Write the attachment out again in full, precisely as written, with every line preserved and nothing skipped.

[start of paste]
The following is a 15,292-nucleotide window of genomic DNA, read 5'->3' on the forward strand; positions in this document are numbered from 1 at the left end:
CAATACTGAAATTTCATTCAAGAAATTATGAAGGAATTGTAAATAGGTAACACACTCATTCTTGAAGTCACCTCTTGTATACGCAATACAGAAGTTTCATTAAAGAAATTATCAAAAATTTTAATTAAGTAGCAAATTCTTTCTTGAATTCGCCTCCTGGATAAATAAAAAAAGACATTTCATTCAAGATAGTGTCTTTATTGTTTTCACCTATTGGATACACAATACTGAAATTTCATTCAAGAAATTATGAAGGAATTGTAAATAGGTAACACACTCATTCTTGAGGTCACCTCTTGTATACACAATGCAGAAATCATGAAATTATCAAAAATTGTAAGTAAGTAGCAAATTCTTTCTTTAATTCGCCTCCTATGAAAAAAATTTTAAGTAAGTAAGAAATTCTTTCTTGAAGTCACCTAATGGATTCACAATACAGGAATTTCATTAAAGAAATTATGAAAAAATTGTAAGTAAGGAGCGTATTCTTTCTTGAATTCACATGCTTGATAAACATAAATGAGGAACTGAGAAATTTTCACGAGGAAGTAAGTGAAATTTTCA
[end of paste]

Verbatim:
The following is a 15,292-nucleotide window of genomic DNA, read 5'->3' on the forward strand; positions in this document are numbered from 1 at the left end:
CAATACTGAAATTTCATTCAAGAAATTATGAAGGAATTGTAAATAGGTAACACACTCATTCTTGAAGTCACCTCTTGTATACGCAATACAGAAGTTTCATTAAAGAAATTATCAAAAATTTTAATTAAGTAGCAAATTCTTTCTTGAATTCGCCTCCTGGATAAATAAAAAAAGACATTTCATTCAAGATAGTGTCTTTATTGTTTTCACCTATTGGATACACAATACTGAAATTTCATTCAAGAAATTATGAAGGAATTGTAAATAGGTAACACACTCATTCTTGAGGTCACCTCTTGTATACACAATGCAGAAATCATGAAATTATCAAAAATTGTAAGTAAGTAGCAAATTCTTTCTTTAATTCGCCTCCTATGAAAAAAATTTTAAGTAAGTAAGAAATTCTTTCTTGAAGTCACCTAATGGATTCACAATACAGGAATTTCATTAAAGAAATTATGAAAAAATTGTAAGTAAGGAGCGTATTCTTTCTTGAATTCACATGCTTGATAAACATAAATGAGGAACTGAGAAATTTTCACGAGGAAGTAAGTGAAATTTTCA